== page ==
Finding the Right Corporate Bond Allocation with LDI Hibernation
The Factors in Action
From these graphs we can pick out the six factors that we discussed above. We can see the impact of equity allocations by noticing how the funded status minimizing allocation to credit in Plan 1 is zero in all three years, since its equity allocation already hedges (indeed, over-hedges) the liability’s spread component. But by the time we reduce equities to only 20% in the second plan, some allocation to credit may help hedge that spread risk and reduce expected funded status volatility. If the equity portfolio is eliminated entirely as in Plan 3, still more credit is needed to keep funded status volatility as low as possible.
The effect of discounting noise is visible in the fact that no allocation is able to reach the 0% funded status volatility point, even with all assets in the hibernation program. For that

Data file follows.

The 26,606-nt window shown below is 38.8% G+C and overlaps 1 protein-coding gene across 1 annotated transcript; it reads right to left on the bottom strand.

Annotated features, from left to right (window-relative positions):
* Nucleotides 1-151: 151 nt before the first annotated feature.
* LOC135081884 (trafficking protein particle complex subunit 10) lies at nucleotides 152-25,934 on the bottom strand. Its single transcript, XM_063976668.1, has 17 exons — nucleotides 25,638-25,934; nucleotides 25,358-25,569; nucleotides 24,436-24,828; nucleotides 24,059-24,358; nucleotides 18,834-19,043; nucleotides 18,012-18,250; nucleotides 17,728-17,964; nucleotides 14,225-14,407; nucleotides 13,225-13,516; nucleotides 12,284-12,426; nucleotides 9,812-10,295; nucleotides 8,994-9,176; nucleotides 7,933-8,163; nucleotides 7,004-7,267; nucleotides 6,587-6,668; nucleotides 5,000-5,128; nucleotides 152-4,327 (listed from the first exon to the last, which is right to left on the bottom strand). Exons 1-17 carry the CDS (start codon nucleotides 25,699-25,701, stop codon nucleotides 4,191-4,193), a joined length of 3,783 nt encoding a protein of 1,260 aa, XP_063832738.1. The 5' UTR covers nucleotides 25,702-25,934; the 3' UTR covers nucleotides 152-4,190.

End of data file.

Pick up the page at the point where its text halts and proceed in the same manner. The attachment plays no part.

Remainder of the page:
100% fixed income plan, the few remaining percentage points below the optimal allocation reflects the volatility from the noise component that cannot be hedged. As an aside, when the liability is discounted at more economic discount rates (.e.g. Treasuries) with much less noise, this gap can be narrowed significantly.
We can also see the changing volatility environment revealed in these lines. Prospective volatilities of equities, interest rates, and spreads were at a high point at the end of 2008, pushing the blue lines up. They were lower by 2012 and had fallen even further by 2014, bringing funded status volatility down along the way, as seen by the lower green and red lines.
While the absolute level of volatilities drives the altitude of the line, its shape is more a product of the relationship and relative scale of different volatility components. Normally, credit spreads are not expected to be as volatile as general interest rates. But in 2008, credit spread volatility spiked to such an extent that it rivaled that of general rates. That explains the steep slope of Plan 3’s blue line, indicating that getting the right credit allocation was critical at that time to hedge that risk factor. In 2014, however, spread volatility was absolutely low and had also returned to being only a fraction of general interest rate risk volatility. In that context, what resembled a bowl in 2008 looked more like a flat plate in 2014. The flatter this curve, the less the credit/Treasury allocation question mattered, since in either case the bigger risk factor – general interest rates – was hedged.